For the artists and photos from the exhibition, please see the link:
Art and its contemporaneity in relation to current affairs has been an issue discussed for decades, with globalisation and trans nationalisation being generally accepted as the core of it. In a time of social change and movement, the term ‘contemporary’ can mean more than newly created art work. Current work cannot help but coincide with the latest events and political changes in the world and alongside this, artist’s ideology of self-recognition and identity is challenged within these boundaries.
An example of globalisation was the European Union and its borderless policy. However, following Brexit in June 2016, a current of anti-globalisation began. Following the result of the 2016 US Presidential Election, which was widely compared with the EU referendum, anti-globalisation is becoming an increasingly serious concern in the Western World.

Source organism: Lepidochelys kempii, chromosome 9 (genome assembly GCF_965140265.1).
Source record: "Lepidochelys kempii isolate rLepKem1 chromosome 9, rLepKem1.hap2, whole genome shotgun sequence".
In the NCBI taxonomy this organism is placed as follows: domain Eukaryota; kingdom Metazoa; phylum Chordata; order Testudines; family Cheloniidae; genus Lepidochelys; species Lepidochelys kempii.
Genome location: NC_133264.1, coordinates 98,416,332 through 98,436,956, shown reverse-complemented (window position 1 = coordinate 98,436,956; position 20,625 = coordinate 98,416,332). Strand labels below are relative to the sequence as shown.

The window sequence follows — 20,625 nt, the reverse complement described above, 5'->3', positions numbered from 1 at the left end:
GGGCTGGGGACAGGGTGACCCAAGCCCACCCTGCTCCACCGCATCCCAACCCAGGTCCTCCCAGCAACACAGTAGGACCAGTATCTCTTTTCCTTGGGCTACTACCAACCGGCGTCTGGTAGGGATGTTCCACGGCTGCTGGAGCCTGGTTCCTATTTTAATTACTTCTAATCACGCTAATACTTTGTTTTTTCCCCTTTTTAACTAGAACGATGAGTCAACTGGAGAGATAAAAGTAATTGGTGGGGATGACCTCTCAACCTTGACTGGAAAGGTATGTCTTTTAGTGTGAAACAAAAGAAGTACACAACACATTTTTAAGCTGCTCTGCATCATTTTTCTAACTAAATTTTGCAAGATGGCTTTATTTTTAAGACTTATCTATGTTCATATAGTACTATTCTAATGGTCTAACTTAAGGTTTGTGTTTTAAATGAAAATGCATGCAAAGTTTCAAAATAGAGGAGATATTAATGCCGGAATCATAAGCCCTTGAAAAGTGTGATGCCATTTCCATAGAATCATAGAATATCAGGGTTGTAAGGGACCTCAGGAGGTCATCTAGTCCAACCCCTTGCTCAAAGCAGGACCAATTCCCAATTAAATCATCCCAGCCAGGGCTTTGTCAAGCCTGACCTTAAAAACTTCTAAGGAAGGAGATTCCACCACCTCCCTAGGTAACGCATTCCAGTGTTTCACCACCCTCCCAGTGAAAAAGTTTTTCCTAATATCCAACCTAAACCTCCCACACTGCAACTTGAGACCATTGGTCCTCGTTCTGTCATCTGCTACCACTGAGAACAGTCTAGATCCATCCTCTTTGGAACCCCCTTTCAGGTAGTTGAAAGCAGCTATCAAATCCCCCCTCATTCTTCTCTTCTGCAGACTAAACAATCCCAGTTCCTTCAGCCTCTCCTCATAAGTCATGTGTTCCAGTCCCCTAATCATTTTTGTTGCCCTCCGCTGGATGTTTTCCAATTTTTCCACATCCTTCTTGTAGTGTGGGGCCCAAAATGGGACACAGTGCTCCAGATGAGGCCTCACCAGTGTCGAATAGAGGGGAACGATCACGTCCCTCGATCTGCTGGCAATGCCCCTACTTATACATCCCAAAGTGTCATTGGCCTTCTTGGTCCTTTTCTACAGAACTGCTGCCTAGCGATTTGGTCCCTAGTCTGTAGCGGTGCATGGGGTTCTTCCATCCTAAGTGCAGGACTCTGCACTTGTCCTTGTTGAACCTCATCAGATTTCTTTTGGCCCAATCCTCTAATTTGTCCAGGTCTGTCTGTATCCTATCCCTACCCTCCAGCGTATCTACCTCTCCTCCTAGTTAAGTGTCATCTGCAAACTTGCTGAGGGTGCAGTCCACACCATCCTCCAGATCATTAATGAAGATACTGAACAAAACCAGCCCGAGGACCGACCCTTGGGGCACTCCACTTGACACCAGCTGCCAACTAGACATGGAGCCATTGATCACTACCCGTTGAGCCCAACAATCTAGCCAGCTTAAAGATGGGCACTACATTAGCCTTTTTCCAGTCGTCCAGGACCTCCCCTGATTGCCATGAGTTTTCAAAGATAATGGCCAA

Will these currents influence the European Union and its Utopian idea of borderless globalisation?
For contemporary artists, the conflict between globalisation and anti-globalisation has led them to question what this means for them and their practice. These changes will more than likely feed into an artist’s work subconsciously, but in this turbulent time, is it an artist’s responsibility to be an activist?
The curatorial exhibition Currents of Identity is an exploration of the identities of a new generation of contemporary artists making work under the latest social changes. Gathering together 14 London based artists, the exhibition presents their newest artworks which cover a wide range of artist forms, ranging from painting and sculpture to performance and film. Exhibiting artists include Alistair Blake, Victoria Cantons, Rodrigo Chaveiro, Amalia Cowley, Tyler Darke, Indianna Farell, Karen Flecknell, Aby Floyd, Beth Horner, Katie Lee, Tom Witherick, Tess Wozencroft, Samiya Younis, and Yang Xu.
Curated by Yang Xu and Annie Xu
Closest tube stop: Euston, 3 minute walk / Kings Cross, 10 minute walk.